Writing Britain was a national project, generously funded by The Paul Hamlyn Foundation, which saw the British Library work in partnership with four city libraries across England: Bristol City Library, Leeds Central Library, Newcastle Central Library and Norfolk and Norwich Millennium Library.
Accompanying the British Library’s major 2012 exhibition, Writing Britain: Wastelands to Wonderlands, the project took British Library collection items out to city libraries, and inspired young people across the country to develop creative outcomes such as films, artwork and photography, in response to the themes of the exhibition. The project ran from August 2012 to January 2014.
Find out more about the exhibitions and youth projects in each location:
Bristol City Library
Writing Britain: Bristol Writing explored the city’s rich literary heritage from the pirates of Treasure Island to the party animals of Skins, and from the Romantic Poets to Angela Carter and today’s bestselling novelists. The exhibition featured rare books on loan from the British Library alongside historic items from the Central Library’s own shelves. These were displayed alongside new artworks created as part of the youth engagement project.
Young people worked with the artist Kim Thompson. They looked into the archive and local history collections, and studied poetry, novels, notebooks, newspapers, broadsides and journals. They experimented with a number of photography techniques including Lomo photography and light writing, as well as digital art and design and experimented with creative writing.
Six of the participants created a final piece of photography-based work for the exhibition which were printed on aluminium sheets and displayed on easels. These artworks were an integral and popular part of the exhibition. Bristol ran two further projects looking at the area around their new library: Junction 3.
Leeds Central Library
Writing Britain: Leeds celebrated the striking beauty of the Yorkshire landscape and how it is portrayed in literature. The exhibition comprised display panels quoting Leeds and Yorkshire writers on themes such as ‘Rural’, ‘Waterlands’ and ‘Wild Places’. Items from Leeds Library’s own collections were showcased, as well as British Library items including Charlotte Brontë’s Shirley. A further part of the exhibition showcased new writing, photography, and a spoken word film by young people from Studio 12.
Studio 12 is an audio visual media project for young people based within Central Library Leeds, and as such they were perfectly positioned to run this project. In their first project, the participants worked with a writer and poet Craig Bradley and a film company Left Eye Blind, developing new skills in Studio 12. All the participants wrote their own prose or poetry strongly linked to Leeds. They then worked with a film maker to create their own one minute films, and these were edited to create a group film.
In the second project, 15 young writers were given the opportunity to learn about filmmaking and create their own short films reflecting their aspirations and time growing up in Leeds. Three of the films were unveiled at the Everyman Cinema in Trinity Leeds and BBC3 Fresh showcased the work online in May-June 2014. The Fresh site promotes the work of budding filmmakers.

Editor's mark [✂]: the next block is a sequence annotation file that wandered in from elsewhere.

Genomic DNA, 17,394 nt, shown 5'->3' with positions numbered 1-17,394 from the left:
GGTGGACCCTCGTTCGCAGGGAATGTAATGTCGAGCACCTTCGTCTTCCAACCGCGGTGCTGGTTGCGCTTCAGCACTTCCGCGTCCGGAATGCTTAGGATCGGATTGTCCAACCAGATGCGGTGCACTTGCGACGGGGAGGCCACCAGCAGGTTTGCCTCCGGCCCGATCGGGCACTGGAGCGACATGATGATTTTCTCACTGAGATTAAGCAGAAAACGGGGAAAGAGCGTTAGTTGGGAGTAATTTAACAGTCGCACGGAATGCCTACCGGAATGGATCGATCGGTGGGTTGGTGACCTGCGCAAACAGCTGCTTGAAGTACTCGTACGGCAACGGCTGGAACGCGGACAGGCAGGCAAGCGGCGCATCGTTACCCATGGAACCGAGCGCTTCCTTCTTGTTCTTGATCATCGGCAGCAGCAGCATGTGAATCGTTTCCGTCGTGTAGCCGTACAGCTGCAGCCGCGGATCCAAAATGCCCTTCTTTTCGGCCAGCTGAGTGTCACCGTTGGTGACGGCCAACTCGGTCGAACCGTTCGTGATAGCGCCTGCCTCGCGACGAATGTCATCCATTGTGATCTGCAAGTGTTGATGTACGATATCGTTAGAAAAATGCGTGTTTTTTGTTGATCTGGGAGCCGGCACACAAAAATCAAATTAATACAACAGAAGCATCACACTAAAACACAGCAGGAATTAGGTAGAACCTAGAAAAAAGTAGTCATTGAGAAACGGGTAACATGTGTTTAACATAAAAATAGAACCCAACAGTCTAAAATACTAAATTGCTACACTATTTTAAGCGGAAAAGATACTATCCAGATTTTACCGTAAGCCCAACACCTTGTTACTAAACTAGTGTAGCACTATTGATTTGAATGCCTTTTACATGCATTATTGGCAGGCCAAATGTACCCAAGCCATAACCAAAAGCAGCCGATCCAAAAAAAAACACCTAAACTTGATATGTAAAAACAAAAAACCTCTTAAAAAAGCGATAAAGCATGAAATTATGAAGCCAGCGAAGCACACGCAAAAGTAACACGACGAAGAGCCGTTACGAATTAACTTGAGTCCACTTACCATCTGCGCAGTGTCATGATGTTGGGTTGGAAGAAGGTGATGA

Newcastle Central Library
Writing North East Coalfields and Quaysides was divided into six themed sections, including ‘Water Memory’, ‘The Raging Sea’ and ‘Gritty City’, each of which explored the relationship between literature and landscape. Each section brought together archive materials from a range of artistic disciplines to offer a unique insight into the way North East topographies have infused the region’s literary output. The exhibition also showcased ‘Bewick’s Ark’: original artwork by Effie Burns, a local glass artist, and members of the Skimstone Arts Youth Artist Collective.
Young members of the Skimstone Arts Young Artist Collective worked with Effie Burns to create ‘Bewick’s Ark’. The group visited the city library’s archive and were blown over by the material available and in particular that relating to the local engraver and author, Thomas Bewick. In their first project, the group created ceramic figures inspired by Bewick. They also developed a performance and created backdrops for the performance and exhibition. In their second project, participants continued their work on Bewick and created chap books.
Norfolk and Norwich Millennium Library
Writing Britain: The Broads Effect centred on the influence that the Norfolk Broads have had on artists, poets and writers over the years. People as diverse as Shakespeare and Arthur Ransome have drawn on Broadland and its inhabitants as inspiration. With loans from the British Library, this exhibition focused on famous literary figures whose links to Norfolk may not at first be obvious, such as John Betjeman and Harold Pinter.
In addition to displaying the works of a Poet Laureate and Nobel Prize winner, they also exhibited new work by local young people created especially for this project as well as work by local artists and photographers who are still drawn to the landscape of Norfolk.
Norfolk and Norwich Millennium Library worked with a group of young people from local arts venue, The Garage. During their project, the group learnt writing skills, went on a trip to the Norfolk Broads, and experienced a guided ghost walk through Norwich. The group explored the rich collection of photographs and resources about the Norfolk Broads. A Victorian scrapbook from the library’s collection was the main inspiration behind the way the group presented their work. They produced their own scrapbook with writings and photographs.